Bankruptcy is a formal process that deals with all of your assets and creditors. Generally, you qualify for bankruptcy if you owe at least $1,000 and are unable to pay your debts as they become due. The process is intended to provide you with financial rehabilitation and a new start, as well as an equitable and orderly distribution amongst your creditors.
You can become bankrupt voluntarily by filing an assignment in bankruptcy with a licensed Trustee in Bankruptcy (the "Trustee"), or involuntarily if one or more of your creditors files a Petition in Court seeking an order placing you into bankruptcy. The bankruptcy process is administered by a Trustee under the provisions of the Bankruptcy and Insolvency Act. Depending upon the value of your assets, your bankruptcy may be administered as a summary bankruptcy or an ordinary bankruptcy. The main difference between the two, from the bankrupt's perspective, is that in a summary bankruptcy there is usually no meeting of creditors and there is no notice of the bankruptcy in the newspaper. Most personal bankruptcies are administered as a summary bankruptcy.
In a bankruptcy, the Trustee settles all of your discharged debts by realizing upon non exempt assets and paying the net proceeds of those assets to the creditors. Each province provides a list of exempt assets that the Trustee cannot seize and liquidate. In addition, the Trustee does not generally deal with assets that have a proper lien or mortgage on them unless there is equity over an above the lien or mortgage amount. In most cases, with the consent of the Trustee, you will be able to keep these types of assets provided that you continue to pay the lien or mortgage payments and that you settle the equity amount with the Trustee. While you are bankrupt, you will likely be required to make monthly payments to the Trustee. The treatment of your assets and the amount of the monthly payment is unique to each individual's circumstances and for more specific guidance you should consult with a Trustee.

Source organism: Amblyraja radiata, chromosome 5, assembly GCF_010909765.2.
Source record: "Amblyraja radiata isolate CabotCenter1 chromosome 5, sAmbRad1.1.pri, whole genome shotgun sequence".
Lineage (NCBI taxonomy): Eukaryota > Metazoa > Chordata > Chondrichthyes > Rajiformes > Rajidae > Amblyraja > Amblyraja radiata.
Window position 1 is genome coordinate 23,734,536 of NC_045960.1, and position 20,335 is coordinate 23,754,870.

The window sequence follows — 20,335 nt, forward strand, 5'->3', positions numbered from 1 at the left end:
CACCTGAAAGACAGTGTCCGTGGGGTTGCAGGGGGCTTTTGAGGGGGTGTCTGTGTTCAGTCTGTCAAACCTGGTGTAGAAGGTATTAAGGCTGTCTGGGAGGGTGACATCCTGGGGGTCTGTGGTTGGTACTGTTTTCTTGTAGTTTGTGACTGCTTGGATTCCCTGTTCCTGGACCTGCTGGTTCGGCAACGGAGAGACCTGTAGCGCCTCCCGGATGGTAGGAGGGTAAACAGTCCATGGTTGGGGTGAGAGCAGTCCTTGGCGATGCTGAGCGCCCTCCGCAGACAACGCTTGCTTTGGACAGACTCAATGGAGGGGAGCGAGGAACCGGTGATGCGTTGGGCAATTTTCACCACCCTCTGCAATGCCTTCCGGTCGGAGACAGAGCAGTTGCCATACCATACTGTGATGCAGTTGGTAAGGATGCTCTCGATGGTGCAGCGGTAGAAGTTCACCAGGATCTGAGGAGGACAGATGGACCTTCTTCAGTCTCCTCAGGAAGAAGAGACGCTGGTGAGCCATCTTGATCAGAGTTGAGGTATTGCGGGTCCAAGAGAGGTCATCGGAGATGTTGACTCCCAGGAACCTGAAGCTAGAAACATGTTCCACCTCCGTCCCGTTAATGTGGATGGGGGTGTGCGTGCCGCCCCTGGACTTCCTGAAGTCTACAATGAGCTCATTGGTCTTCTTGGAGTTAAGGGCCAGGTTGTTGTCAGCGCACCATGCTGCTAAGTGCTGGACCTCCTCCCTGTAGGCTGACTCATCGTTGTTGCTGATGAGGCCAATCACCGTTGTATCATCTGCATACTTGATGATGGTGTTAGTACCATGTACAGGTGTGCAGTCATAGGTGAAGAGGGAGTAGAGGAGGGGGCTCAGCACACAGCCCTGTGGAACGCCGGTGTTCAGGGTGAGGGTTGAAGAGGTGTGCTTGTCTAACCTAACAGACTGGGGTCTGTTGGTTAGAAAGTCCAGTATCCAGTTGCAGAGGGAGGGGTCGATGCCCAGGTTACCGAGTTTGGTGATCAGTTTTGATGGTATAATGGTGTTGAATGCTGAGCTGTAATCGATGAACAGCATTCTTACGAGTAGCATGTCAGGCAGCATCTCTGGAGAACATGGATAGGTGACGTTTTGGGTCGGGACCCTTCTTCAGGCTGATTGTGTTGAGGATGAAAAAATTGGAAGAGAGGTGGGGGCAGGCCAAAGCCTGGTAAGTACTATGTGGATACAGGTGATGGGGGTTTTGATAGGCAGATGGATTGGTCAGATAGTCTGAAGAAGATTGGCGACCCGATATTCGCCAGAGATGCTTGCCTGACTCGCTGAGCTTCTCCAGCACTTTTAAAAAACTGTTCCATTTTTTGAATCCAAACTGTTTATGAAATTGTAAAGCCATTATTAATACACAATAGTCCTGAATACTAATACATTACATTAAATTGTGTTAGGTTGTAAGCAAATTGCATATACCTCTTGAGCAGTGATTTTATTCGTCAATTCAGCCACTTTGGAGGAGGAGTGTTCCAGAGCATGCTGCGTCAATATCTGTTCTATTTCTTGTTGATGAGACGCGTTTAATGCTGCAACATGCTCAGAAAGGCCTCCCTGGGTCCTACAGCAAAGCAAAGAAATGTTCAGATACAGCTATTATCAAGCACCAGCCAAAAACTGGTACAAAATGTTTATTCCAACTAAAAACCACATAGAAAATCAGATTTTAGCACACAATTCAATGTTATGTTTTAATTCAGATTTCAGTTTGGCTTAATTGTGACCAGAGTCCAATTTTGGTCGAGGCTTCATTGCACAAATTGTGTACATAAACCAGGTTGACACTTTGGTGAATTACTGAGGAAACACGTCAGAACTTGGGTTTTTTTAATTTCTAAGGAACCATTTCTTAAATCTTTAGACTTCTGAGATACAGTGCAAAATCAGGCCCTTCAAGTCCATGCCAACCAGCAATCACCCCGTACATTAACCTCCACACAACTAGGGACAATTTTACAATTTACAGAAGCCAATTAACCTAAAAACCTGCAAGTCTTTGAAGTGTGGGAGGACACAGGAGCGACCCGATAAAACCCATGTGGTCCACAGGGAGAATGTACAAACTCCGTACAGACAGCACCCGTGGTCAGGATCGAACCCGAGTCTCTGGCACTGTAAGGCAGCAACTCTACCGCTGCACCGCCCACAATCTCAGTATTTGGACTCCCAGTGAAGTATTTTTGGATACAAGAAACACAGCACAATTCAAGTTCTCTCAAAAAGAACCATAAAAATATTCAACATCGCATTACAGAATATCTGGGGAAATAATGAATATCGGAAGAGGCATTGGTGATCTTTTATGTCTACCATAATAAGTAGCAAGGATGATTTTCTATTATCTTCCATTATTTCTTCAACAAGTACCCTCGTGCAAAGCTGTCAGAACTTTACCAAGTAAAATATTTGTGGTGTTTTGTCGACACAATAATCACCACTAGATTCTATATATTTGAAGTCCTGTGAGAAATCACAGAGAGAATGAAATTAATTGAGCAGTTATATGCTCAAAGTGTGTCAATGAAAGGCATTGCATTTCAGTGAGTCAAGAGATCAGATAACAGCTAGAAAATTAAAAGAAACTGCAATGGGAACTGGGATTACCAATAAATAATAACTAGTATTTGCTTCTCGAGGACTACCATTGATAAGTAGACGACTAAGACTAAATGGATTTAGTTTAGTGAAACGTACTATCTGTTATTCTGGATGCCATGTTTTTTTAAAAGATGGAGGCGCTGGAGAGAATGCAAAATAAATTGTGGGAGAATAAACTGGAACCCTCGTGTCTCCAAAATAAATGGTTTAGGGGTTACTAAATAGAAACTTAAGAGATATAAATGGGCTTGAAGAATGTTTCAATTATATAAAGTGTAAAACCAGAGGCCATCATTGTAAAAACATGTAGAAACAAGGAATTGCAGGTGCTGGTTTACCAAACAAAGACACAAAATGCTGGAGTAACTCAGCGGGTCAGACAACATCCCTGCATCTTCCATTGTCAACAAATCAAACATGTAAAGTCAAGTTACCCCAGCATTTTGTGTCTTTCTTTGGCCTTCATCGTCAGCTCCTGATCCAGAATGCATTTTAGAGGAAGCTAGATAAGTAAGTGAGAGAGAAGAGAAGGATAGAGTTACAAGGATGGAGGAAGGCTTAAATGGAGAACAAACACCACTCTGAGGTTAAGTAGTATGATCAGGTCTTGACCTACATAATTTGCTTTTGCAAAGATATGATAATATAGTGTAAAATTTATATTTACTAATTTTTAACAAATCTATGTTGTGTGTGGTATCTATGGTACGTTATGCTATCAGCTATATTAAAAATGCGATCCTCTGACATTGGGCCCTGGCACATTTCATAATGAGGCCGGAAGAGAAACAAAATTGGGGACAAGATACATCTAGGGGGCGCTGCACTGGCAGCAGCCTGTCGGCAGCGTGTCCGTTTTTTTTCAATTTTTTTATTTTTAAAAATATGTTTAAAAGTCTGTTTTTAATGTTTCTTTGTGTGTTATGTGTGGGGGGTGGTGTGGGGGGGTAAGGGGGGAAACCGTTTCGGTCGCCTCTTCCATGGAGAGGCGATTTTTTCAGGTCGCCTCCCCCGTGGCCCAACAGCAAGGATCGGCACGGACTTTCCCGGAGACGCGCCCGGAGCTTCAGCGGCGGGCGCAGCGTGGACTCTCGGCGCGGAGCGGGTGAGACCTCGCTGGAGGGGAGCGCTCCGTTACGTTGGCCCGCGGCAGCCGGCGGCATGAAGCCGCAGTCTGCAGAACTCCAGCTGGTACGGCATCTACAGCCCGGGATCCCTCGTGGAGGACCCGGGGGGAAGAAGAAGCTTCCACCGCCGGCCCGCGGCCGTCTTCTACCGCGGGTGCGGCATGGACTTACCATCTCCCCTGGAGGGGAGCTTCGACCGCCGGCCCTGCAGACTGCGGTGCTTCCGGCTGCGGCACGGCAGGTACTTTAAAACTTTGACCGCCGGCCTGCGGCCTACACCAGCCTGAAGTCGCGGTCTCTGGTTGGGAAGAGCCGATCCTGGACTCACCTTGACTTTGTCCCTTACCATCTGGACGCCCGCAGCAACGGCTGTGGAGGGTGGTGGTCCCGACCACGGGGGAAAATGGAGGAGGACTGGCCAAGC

If you are a first-time bankrupt, you will likely be bankrupt for 9 or 21 months provided that you comply with all of your duties and have not committed any bankruptcy offences. If you are a second-time bankrupt you will be bankrupt for 24 or 36 months. The longer bankruptcy periods (21 and 36 months respectively) are applicable when a bankrupt has surplus income payments to make to the Trustee. If you have been bankrupt more than once previously, have not complied with your duties or have committed one or more bankruptcy offences, you will be bankrupt for a period of time determined by the Court taking into account the recommendations of the Trustee and any submissions by yourself and your creditors.
After you have received an Absolute Discharge from your bankruptcy, you will no longer be responsible for any of the discharged debts. However, the fact that you went bankrupt will appear on your credit rating for 6 years (7 years in PEI) after you have been absolutely discharged (14 years if it is not your first bankruptcy).